Monday, February 27, 2012

Beginning How to Feel Connection: Journal Notes #80

Notes from my July 2010 Zhan Zhuang Training Journal. I train with The School of Cultivation and Practice which practices Wujifa zhan zhuang. (My current reflections are added in italics.)

* Note: I feel that I've shifted from a focus on looking for the answer to "How to develop internal strength?" in data to looking for the feeling in my body. With this shift came a puzzle. I know how to ask questions from a data or mechanistic perspective. I don't know how or what to ask about my internal kinesthetic feelings. As such, I feel that I am now lacking curiosity.
(It's odd to think that curiosity only applies in the venue in which I've lived most of my life; mechanistic and generally numb to kinesthetic feeling. Curiosity is curiosity. It's not that there's a lack of curiosity but more that there is a not knowing how to apply it.)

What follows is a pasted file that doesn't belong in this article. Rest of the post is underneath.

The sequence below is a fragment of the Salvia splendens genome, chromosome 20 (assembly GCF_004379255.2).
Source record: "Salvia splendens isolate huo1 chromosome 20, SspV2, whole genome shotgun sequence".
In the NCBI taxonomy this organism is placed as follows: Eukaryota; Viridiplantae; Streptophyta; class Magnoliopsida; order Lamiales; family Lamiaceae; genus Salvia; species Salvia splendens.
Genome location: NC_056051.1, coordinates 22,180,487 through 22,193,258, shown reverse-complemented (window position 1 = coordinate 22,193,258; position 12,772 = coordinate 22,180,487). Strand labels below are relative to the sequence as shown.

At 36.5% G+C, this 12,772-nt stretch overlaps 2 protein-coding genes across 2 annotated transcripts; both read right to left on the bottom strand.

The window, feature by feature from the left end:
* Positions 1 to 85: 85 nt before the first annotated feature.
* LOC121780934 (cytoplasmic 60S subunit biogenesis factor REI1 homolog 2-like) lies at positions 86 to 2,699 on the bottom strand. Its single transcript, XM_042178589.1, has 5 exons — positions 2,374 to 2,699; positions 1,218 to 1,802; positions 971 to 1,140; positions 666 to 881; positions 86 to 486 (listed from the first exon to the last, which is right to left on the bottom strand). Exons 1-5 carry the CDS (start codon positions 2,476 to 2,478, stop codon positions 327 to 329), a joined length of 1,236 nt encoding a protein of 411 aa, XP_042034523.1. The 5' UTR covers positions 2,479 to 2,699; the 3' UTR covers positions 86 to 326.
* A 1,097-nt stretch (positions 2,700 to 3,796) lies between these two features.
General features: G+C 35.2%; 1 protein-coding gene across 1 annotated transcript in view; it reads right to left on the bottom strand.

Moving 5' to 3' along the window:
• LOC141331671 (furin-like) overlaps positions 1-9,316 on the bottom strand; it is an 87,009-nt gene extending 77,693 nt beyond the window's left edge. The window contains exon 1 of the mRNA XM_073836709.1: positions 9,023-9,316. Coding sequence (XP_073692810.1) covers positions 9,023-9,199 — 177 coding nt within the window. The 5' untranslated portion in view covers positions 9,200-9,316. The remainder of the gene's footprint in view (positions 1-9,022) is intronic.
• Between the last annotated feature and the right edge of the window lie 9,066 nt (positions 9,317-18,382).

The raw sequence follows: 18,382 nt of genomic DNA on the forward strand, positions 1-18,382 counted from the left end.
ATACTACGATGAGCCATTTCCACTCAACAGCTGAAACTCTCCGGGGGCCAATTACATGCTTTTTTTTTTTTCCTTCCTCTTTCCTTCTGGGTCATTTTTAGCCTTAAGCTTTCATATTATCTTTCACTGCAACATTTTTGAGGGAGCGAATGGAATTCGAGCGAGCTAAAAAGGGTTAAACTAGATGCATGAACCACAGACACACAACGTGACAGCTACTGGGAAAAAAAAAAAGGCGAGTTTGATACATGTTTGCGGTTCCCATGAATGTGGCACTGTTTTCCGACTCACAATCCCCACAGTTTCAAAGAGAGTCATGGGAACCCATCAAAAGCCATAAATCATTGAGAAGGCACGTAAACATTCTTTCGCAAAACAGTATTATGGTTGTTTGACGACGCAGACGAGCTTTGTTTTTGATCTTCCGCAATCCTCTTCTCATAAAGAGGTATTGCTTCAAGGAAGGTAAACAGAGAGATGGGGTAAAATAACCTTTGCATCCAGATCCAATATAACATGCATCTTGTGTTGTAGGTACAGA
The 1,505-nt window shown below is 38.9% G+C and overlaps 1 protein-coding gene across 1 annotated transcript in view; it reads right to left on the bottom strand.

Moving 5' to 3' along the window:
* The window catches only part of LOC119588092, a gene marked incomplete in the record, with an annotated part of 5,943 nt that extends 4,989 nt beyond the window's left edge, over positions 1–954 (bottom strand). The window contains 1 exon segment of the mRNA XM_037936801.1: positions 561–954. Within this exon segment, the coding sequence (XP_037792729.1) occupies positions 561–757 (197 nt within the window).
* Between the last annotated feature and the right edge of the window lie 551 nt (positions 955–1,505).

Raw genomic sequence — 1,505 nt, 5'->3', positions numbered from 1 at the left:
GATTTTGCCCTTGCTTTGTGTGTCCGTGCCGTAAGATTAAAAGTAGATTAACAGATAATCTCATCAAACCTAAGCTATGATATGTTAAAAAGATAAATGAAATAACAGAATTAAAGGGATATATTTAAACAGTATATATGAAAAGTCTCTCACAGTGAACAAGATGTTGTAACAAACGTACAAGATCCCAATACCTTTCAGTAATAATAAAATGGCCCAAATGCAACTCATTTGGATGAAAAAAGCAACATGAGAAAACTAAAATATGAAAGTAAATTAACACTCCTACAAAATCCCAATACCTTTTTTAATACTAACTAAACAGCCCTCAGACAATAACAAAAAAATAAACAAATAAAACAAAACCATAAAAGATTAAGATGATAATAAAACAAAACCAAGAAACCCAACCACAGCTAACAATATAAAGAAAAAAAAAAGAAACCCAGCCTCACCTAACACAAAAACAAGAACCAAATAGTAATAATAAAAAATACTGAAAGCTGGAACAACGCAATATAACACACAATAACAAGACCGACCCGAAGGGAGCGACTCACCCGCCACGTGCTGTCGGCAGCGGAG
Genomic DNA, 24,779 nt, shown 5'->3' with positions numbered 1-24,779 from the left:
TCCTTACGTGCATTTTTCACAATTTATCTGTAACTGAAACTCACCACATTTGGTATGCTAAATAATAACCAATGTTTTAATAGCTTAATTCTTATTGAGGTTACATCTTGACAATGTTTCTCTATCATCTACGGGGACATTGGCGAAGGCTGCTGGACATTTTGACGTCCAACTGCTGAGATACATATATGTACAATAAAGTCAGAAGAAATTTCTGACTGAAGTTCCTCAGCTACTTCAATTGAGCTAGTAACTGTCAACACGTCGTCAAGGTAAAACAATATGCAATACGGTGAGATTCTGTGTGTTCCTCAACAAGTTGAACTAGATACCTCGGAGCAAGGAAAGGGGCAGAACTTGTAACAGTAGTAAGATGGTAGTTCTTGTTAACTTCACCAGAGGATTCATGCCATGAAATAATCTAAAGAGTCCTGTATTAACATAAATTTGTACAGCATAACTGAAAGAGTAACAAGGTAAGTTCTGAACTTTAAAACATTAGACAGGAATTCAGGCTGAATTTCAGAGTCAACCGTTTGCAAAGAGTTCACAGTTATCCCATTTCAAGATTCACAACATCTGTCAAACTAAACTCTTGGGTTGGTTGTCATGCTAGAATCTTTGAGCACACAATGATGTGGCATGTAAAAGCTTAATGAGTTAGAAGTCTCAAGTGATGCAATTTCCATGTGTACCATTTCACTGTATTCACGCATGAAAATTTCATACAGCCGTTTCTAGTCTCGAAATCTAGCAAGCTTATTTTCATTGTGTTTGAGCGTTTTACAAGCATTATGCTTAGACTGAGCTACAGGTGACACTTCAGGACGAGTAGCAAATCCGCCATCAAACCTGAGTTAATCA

* Question: I feel like I'm not connected. How do I begin feeling connection?
Answer: Stand with your weight equally distributed on both feet. Feel your right foot. Shift your weight to your left and lift your right hip. What happened?

Me: My right foot lifted off the ground.

Instructor: Good! So you are connected and you noticed connection!

Me: Well, of course my hip and foot are connected! Don't be so patronizing.

Instructor: Noticing or feeling your body in a mechanistic way is a good place to start. You are where you are. Notice and feel the fingers connected to the wrist connected to the elbow connected to the shoulder. Begin with noticing and feeling this level of connectedness.

Can you notice and feel more? Can you notice and feel in-between the various joints. This is another beginning level.

Don't force a feeling with muscular tension and don't imagine feelings. Simply feel what you are currently able to feel and notice what you feel.

Can you notice and feel more?

If you notice numbness, or an area where you can't feel, it's good that you notice that. Is that the most numb area? Is there an area that is less numb? Is there an area where you can feel even a little maybe in comparison to the numb or less numb areas? If you noticed each of these areas, now you have noticed and distinguished two to three different feelings. This is a great place to start! Build on this.